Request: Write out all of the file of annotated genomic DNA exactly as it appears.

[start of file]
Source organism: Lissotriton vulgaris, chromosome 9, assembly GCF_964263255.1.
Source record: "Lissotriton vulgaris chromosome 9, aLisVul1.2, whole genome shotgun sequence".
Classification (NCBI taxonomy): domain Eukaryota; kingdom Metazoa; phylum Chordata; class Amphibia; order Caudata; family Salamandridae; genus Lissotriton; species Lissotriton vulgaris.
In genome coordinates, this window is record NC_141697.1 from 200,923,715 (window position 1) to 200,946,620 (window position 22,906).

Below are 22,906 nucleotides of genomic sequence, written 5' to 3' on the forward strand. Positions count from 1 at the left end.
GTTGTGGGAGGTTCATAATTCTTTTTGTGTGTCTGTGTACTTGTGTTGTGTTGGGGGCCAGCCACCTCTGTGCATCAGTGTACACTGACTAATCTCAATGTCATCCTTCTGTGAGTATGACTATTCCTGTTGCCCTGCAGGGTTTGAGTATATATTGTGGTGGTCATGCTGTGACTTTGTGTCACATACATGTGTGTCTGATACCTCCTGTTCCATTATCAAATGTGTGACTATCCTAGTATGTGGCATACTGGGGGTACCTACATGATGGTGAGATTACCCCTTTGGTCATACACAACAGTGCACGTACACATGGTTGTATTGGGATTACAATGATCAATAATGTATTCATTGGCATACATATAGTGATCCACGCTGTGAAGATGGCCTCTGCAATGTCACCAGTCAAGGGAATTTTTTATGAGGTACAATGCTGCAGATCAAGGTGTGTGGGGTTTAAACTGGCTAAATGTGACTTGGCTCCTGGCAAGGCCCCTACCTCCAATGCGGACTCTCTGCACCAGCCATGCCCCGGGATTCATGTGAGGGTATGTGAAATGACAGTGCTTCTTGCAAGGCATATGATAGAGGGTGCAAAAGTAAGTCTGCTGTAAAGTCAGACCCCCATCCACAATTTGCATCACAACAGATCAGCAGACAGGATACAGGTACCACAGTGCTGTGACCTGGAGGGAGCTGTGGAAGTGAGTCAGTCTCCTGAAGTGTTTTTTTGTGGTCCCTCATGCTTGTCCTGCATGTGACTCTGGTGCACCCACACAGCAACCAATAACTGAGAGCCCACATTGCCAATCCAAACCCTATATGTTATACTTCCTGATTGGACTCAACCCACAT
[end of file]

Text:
Source organism: Lissotriton vulgaris, chromosome 9, assembly GCF_964263255.1.
Source record: "Lissotriton vulgaris chromosome 9, aLisVul1.2, whole genome shotgun sequence".
Classification (NCBI taxonomy): domain Eukaryota; kingdom Metazoa; phylum Chordata; class Amphibia; order Caudata; family Salamandridae; genus Lissotriton; species Lissotriton vulgaris.
In genome coordinates, this window is record NC_141697.1 from 200,923,715 (window position 1) to 200,946,620 (window position 22,906).

Below are 22,906 nucleotides of genomic sequence, written 5' to 3' on the forward strand. Positions count from 1 at the left end.
GTTGTGGGAGGTTCATAATTCTTTTTGTGTGTCTGTGTACTTGTGTTGTGTTGGGGGCCAGCCACCTCTGTGCATCAGTGTACACTGACTAATCTCAATGTCATCCTTCTGTGAGTATGACTATTCCTGTTGCCCTGCAGGGTTTGAGTATATATTGTGGTGGTCATGCTGTGACTTTGTGTCACATACATGTGTGTCTGATACCTCCTGTTCCATTATCAAATGTGTGACTATCCTAGTATGTGGCATACTGGGGGTACCTACATGATGGTGAGATTACCCCTTTGGTCATACACAACAGTGCACGTACACATGGTTGTATTGGGATTACAATGATCAATAATGTATTCATTGGCATACATATAGTGATCCACGCTGTGAAGATGGCCTCTGCAATGTCACCAGTCAAGGGAATTTTTTATGAGGTACAATGCTGCAGATCAAGGTGTGTGGGGTTTAAACTGGCTAAATGTGACTTGGCTCCTGGCAAGGCCCCTACCTCCAATGCGGACTCTCTGCACCAGCCATGCCCCGGGATTCATGTGAGGGTATGTGAAATGACAGTGCTTCTTGCAAGGCATATGATAGAGGGTGCAAAAGTAAGTCTGCTGTAAAGTCAGACCCCCATCCACAATTTGCATCACAACAGATCAGCAGACAGGATACAGGTACCACAGTGCTGTGACCTGGAGGGAGCTGTGGAAGTGAGTCAGTCTCCTGAAGTGTTTTTTTGTGGTCCCTCATGCTTGTCCTGCATGTGACTCTGGTGCACCCACACAGCAACCAATAACTGAGAGCCCACATTGCCAATCCAAACCCTATATGTTATACTTCCTGATTGGACTCAACCCACAT